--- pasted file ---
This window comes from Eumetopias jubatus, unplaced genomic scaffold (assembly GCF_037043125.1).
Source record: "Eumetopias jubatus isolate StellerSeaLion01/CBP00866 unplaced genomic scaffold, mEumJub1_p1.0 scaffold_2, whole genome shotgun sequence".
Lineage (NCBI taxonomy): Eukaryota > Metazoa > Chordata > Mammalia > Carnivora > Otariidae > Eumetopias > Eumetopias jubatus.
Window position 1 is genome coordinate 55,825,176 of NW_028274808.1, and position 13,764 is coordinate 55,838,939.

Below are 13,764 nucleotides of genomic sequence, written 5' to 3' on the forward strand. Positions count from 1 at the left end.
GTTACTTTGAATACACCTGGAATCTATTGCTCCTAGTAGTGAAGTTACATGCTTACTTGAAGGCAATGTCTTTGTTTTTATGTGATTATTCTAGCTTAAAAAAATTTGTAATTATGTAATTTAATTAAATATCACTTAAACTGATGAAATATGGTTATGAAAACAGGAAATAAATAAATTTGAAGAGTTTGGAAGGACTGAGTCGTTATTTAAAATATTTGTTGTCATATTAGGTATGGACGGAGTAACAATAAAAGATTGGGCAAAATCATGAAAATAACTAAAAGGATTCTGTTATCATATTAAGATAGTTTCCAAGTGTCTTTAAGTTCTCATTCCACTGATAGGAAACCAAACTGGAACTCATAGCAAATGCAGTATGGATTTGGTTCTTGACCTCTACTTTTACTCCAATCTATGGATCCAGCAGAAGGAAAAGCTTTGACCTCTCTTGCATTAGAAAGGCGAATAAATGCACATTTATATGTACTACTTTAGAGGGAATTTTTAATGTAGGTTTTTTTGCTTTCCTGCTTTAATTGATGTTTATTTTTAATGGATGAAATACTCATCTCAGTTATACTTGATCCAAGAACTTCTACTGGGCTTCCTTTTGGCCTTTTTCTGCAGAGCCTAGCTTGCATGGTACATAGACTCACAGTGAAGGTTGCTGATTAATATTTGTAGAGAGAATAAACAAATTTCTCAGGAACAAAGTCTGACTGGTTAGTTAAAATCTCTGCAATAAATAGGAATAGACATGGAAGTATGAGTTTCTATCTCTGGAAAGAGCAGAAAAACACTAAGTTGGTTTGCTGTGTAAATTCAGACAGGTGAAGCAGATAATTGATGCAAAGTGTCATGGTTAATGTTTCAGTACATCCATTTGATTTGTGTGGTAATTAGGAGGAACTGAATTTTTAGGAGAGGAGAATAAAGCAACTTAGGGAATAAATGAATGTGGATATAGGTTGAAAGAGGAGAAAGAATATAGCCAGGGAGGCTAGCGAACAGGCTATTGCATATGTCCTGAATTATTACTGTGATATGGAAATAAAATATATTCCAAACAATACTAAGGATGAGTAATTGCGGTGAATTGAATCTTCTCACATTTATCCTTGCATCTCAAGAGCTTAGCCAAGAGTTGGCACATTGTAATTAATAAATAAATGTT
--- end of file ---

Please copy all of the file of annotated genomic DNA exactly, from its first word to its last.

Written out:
This window comes from Eumetopias jubatus, unplaced genomic scaffold (assembly GCF_037043125.1).
Source record: "Eumetopias jubatus isolate StellerSeaLion01/CBP00866 unplaced genomic scaffold, mEumJub1_p1.0 scaffold_2, whole genome shotgun sequence".
Lineage (NCBI taxonomy): Eukaryota > Metazoa > Chordata > Mammalia > Carnivora > Otariidae > Eumetopias > Eumetopias jubatus.
Window position 1 is genome coordinate 55,825,176 of NW_028274808.1, and position 13,764 is coordinate 55,838,939.

Below are 13,764 nucleotides of genomic sequence, written 5' to 3' on the forward strand. Positions count from 1 at the left end.
GTTACTTTGAATACACCTGGAATCTATTGCTCCTAGTAGTGAAGTTACATGCTTACTTGAAGGCAATGTCTTTGTTTTTATGTGATTATTCTAGCTTAAAAAAATTTGTAATTATGTAATTTAATTAAATATCACTTAAACTGATGAAATATGGTTATGAAAACAGGAAATAAATAAATTTGAAGAGTTTGGAAGGACTGAGTCGTTATTTAAAATATTTGTTGTCATATTAGGTATGGACGGAGTAACAATAAAAGATTGGGCAAAATCATGAAAATAACTAAAAGGATTCTGTTATCATATTAAGATAGTTTCCAAGTGTCTTTAAGTTCTCATTCCACTGATAGGAAACCAAACTGGAACTCATAGCAAATGCAGTATGGATTTGGTTCTTGACCTCTACTTTTACTCCAATCTATGGATCCAGCAGAAGGAAAAGCTTTGACCTCTCTTGCATTAGAAAGGCGAATAAATGCACATTTATATGTACTACTTTAGAGGGAATTTTTAATGTAGGTTTTTTTGCTTTCCTGCTTTAATTGATGTTTATTTTTAATGGATGAAATACTCATCTCAGTTATACTTGATCCAAGAACTTCTACTGGGCTTCCTTTTGGCCTTTTTCTGCAGAGCCTAGCTTGCATGGTACATAGACTCACAGTGAAGGTTGCTGATTAATATTTGTAGAGAGAATAAACAAATTTCTCAGGAACAAAGTCTGACTGGTTAGTTAAAATCTCTGCAATAAATAGGAATAGACATGGAAGTATGAGTTTCTATCTCTGGAAAGAGCAGAAAAACACTAAGTTGGTTTGCTGTGTAAATTCAGACAGGTGAAGCAGATAATTGATGCAAAGTGTCATGGTTAATGTTTCAGTACATCCATTTGATTTGTGTGGTAATTAGGAGGAACTGAATTTTTAGGAGAGGAGAATAAAGCAACTTAGGGAATAAATGAATGTGGATATAGGTTGAAAGAGGAGAAAGAATATAGCCAGGGAGGCTAGCGAACAGGCTATTGCATATGTCCTGAATTATTACTGTGATATGGAAATAAAATATATTCCAAACAATACTAAGGATGAGTAATTGCGGTGAATTGAATCTTCTCACATTTATCCTTGCATCTCAAGAGCTTAGCCAAGAGTTGGCACATTGTAATTAATAAATAAATGTT